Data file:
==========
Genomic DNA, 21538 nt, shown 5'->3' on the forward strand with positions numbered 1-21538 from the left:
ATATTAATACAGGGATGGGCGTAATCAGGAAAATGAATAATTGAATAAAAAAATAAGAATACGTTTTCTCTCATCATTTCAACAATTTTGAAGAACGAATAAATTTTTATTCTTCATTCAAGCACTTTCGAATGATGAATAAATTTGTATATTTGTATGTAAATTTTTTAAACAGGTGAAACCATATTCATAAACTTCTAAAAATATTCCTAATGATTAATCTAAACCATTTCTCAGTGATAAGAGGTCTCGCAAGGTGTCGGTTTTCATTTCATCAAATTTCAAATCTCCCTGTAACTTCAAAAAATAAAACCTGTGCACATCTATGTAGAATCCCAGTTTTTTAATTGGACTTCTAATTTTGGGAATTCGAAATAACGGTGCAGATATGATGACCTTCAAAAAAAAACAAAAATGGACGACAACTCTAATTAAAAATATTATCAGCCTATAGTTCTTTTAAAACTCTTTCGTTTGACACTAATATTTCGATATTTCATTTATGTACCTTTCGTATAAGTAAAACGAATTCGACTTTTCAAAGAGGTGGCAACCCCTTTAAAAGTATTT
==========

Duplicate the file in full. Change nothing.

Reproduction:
Genomic DNA, 21538 nt, shown 5'->3' on the forward strand with positions numbered 1-21538 from the left:
ATATTAATACAGGGATGGGCGTAATCAGGAAAATGAATAATTGAATAAAAAAATAAGAATACGTTTTCTCTCATCATTTCAACAATTTTGAAGAACGAATAAATTTTTATTCTTCATTCAAGCACTTTCGAATGATGAATAAATTTGTATATTTGTATGTAAATTTTTTAAACAGGTGAAACCATATTCATAAACTTCTAAAAATATTCCTAATGATTAATCTAAACCATTTCTCAGTGATAAGAGGTCTCGCAAGGTGTCGGTTTTCATTTCATCAAATTTCAAATCTCCCTGTAACTTCAAAAAATAAAACCTGTGCACATCTATGTAGAATCCCAGTTTTTTAATTGGACTTCTAATTTTGGGAATTCGAAATAACGGTGCAGATATGATGACCTTCAAAAAAAAACAAAAATGGACGACAACTCTAATTAAAAATATTATCAGCCTATAGTTCTTTTAAAACTCTTTCGTTTGACACTAATATTTCGATATTTCATTTATGTACCTTTCGTATAAGTAAAACGAATTCGACTTTTCAAAGAGGTGGCAACCCCTTTAAAAGTATTT